The Bank of England is considering replacing the current £5 note with a plastic version, as well as making the £50 note more durable and harder to counterfeit. So is it time for a total revamp of the UK banknote system?
£5 notes – hard enough to get hold of at the best of times – tend to wear out pretty quickly as they change hands so often.
According to new reports, the UK could follow the Australian example and ditch cotton-based paper notes in favour of a polymer-based currency that can even survive a spin in the washing machine.
Looking at the tatty notes in my own wallet, I’m all for a switch to plastic notes, even if they do have a Monopoly-money feel to them. But is it time for a bigger overhaul?
Ditch Scottish and Northern Irish banknotes?
With a Scottish mother, I love spending Scottish notes when I’m visiting – it adds to a sense of identity. And yet, when I try to spend Scottish notes when I get back to England I get all manner of funny looks from London shopkeepers.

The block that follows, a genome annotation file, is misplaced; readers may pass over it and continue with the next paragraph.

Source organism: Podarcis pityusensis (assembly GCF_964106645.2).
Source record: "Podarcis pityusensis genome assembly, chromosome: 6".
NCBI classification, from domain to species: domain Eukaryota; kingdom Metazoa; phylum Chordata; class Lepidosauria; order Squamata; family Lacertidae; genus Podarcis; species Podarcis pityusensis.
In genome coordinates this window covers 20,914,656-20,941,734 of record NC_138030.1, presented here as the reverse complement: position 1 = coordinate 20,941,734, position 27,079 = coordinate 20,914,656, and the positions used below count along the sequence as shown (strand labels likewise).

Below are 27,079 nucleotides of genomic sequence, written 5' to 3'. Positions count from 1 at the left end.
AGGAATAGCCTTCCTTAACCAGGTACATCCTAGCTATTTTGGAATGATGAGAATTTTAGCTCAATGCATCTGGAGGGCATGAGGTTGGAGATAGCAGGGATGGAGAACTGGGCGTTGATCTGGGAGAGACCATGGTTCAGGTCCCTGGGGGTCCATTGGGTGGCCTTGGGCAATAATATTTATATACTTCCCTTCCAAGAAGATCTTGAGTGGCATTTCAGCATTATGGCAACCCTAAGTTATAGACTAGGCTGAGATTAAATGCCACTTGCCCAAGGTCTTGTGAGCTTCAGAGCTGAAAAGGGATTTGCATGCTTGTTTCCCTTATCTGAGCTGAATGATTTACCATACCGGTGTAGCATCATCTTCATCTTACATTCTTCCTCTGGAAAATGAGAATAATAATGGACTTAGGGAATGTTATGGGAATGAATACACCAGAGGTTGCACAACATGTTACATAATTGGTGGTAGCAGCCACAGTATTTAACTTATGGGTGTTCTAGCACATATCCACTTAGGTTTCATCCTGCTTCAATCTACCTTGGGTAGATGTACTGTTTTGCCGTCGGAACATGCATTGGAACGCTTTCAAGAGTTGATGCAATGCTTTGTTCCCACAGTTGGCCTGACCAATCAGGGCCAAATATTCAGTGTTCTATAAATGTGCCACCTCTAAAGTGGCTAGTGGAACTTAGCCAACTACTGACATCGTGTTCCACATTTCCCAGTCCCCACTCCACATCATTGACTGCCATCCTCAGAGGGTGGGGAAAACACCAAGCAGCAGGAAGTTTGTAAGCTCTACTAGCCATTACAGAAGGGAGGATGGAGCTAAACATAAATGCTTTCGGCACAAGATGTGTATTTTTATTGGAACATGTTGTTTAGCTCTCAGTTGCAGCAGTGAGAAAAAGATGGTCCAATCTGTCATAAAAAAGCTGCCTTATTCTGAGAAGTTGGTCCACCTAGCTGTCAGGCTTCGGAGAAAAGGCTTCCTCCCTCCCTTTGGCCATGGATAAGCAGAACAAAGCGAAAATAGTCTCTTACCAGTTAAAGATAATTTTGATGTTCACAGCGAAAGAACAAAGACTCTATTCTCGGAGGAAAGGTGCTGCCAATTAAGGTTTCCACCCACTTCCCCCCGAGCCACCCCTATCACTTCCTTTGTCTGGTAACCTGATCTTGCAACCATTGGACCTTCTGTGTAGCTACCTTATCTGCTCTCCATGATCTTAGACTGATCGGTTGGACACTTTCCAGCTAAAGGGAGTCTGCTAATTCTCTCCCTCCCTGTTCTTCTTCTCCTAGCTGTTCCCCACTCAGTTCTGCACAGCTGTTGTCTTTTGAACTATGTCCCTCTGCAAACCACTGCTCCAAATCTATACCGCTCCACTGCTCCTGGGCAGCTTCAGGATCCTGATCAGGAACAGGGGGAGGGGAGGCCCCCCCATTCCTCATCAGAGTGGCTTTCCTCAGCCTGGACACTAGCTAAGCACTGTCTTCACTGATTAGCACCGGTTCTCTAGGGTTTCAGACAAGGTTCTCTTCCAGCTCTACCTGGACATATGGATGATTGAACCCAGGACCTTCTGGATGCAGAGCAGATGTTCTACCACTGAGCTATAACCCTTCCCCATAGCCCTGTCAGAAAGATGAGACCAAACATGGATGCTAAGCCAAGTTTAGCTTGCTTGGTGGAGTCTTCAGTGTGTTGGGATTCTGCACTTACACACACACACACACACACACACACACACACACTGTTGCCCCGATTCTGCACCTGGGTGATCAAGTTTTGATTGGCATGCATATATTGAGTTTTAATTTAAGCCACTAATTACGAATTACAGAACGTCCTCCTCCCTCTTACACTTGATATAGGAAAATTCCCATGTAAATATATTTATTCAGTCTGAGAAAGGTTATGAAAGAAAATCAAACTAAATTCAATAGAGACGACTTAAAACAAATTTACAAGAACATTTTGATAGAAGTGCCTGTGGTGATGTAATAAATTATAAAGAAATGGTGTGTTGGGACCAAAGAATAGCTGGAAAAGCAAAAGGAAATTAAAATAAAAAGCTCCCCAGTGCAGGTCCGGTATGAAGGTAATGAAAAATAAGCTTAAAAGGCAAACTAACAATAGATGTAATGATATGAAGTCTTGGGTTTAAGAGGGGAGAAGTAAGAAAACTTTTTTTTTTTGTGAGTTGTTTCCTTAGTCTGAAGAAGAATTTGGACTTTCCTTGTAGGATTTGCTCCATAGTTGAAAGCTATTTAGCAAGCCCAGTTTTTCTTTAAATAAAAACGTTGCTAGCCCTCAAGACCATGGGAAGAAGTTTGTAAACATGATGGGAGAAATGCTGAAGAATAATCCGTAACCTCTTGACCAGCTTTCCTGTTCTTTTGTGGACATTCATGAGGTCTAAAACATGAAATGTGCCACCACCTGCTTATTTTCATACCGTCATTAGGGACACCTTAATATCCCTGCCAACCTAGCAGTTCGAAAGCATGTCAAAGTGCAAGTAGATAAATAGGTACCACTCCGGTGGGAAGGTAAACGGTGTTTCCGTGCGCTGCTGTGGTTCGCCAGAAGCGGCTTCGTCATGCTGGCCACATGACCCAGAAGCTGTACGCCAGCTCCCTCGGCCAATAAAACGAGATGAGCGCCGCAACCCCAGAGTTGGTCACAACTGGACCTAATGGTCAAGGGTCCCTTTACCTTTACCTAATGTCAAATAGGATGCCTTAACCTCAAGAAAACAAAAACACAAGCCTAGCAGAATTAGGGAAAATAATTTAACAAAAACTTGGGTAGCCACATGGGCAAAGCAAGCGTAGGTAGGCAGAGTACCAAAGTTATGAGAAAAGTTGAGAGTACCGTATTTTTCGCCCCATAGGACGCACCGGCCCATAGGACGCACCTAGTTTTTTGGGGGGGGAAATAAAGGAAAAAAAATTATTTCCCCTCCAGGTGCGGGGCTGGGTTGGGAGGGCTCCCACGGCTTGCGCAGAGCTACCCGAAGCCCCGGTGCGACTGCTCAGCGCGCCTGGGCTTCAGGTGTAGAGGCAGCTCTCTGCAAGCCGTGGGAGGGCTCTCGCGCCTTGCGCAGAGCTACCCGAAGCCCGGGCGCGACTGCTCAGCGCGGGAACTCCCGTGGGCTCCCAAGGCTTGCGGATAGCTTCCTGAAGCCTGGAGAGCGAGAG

This lack of familiarity with non-English notes south of the border surely increases the risk of counterfeit banknotes entering the system, or notes being rejected altogether by wary shopkeepers.
My own preference leans towards not only scrapping Scottish and Northern Irish banknotes, but scrapping Bank of England ones too. As interest rates are set centrally, why is the Bank of England’s name limited to one constituent part of the UK? There may be a good reason for this, but if there isn’t, let’s replace it with a UK central bank and have one set of banknotes for us all.
Who should be on the back of the notes?
The current figures on English banknotes are social reformer Elizabeth Fry, naturalist Charles Darwin, political economist Adam Smith and the first Governor of the Bank of England Sir John Houblon. Previous figures have included William Shakespeare, Florence Nightingale, Isaac Newton and Charles Dickens.
In a future redesign, I’d like to see Edith Cavell, William Wilberforce and William Penn featured. Or maybe it’s time for a more radical overhaul with modern-day figures included on the reverse side? That said, I’m not sure I’m ready for the Wayne Rooney £50 note or the Cheryl Cole fiver.
Who would you put on the back of our banknotes? Or more radical still, can you see the end of cash altogether?